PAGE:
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Hannibal’s Bryan Fuller Is Done With Your Anti-Ship BS

While NBC’s Hannibal has been off the air since 2015, the series’ fandom is still going very strong, spurred on in part by the fandom involvement of showrunner and general chaotic force Bryan Fuller. Fuller has always been in direct communication with the Hannibal fandom at conventions and, specifically, through Twitter. And he’s been supportive of fan art, shipping, and all the other gloriously weird things fans do, but in recent weeks, that’s made some fans … mad?

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Strap in for a wild ride.

When Hannibal ended its too-brief three-season run, the main focus of the fandom was on a potential romantic relationship between Will Graham and Hannibal Lecter. This ship, dubbed Hannigram (yes, there is an H missing in Graham, and yes, it annoys me too), was the subject of serious will-they-won’t-they speculation. At the time in 2015, it was still pretty rare for a fandom queer ship to make the jump from fic to canon, but with Hannigram, it happened. The series ended on a seriously queer note, with Will and Hannibal in a bloody embrace, falling together into oblivion.

This was a big deal. The canonization of Hannigram sent ripples across all sorts of fandoms and was an affirming moment for shippers and queer fans alike because it meant that, in this case, they hadn’t been queerbaited. This was a step for representation, and having a showrunner that actively supported a queer ship and who was an out gay man himself? That was AWESOME.

Fast-forward to 2020, and fandom, like everything else, isn’t as fun anymore. As fandom has become more prominent on Twitter and migrated from Tumblr, following the blogging site’s disastrous ban of adult content in 2018, Twitter fandom’s attitude towards some types of ships, and especially fan art, has become weirdly puritanical in some corners. The “everything is problematic” mindset was a problem on Tumblr, for sure, but in recent years, Twitter has become a breeding ground for “antis,” a.k.a. “anti-shippers” who, fueled by the vehemence of stan twitter, seem to be all about sending fandom back into the closet.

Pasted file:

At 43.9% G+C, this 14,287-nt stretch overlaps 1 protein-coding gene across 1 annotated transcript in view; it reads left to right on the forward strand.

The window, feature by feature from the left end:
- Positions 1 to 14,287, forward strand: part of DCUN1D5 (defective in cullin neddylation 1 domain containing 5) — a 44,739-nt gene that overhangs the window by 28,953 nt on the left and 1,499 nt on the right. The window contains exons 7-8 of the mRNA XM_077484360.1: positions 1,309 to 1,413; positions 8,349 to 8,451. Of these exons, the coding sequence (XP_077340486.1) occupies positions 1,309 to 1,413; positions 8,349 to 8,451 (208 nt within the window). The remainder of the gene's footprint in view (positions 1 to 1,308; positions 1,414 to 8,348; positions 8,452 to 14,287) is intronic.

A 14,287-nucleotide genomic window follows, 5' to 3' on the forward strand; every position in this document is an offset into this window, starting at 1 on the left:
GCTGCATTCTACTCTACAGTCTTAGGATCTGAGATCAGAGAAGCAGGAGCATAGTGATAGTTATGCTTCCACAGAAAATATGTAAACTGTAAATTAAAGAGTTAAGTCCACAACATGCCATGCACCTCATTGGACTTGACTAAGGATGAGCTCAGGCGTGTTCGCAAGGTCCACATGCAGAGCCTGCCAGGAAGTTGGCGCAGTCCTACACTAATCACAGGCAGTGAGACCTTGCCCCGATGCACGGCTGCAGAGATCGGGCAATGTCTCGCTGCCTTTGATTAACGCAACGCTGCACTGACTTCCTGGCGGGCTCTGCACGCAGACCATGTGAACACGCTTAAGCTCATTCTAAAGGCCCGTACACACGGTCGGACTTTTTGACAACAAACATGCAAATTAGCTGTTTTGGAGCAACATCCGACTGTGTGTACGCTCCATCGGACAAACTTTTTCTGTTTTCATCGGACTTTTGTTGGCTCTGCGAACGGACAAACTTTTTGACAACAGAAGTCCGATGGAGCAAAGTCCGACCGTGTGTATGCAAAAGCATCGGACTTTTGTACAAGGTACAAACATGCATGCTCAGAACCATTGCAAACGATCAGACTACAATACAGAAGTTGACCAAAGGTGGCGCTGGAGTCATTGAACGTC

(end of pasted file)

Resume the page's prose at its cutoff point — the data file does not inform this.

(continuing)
Last week, Bryan Fuller fell squarely into the anti-shippers’ sights. Fuller responded to and liked a tweet of some very NSFW Hannigram fan art, where Hannibal is orally pleasuring Will. The firestorm of Twitter praise and condemnation for that simple “!!!!” was immediate. Most of the fandom was excited and amazed at Fuller interacting with the art (which isn’t new for him), but some people started telling him it was gross, etc.

Things, let’s say, escalated very quickly, with pro-shippers and anti-shippers going at each other over all sorts of nonsense that was obviously a bit hard to follow. Some antis argued that Fuller was wrong to like X-Rated art because minors follow him, and he was thus exposing them to pornography. I don’t think that argument holds any water, though, considering, you know, the internet at large. Just because a person is under 18 doesn’t mean they can’t or won’t seek out adult images. That’s, like, one of the main things teenagers do, if I remember correctly.

Also in the mix were accusations that this, or shipping, or something, somehow equated to supporting incest or pedophilia, because some shippers write incest in other fandoms? And some ships have age differences?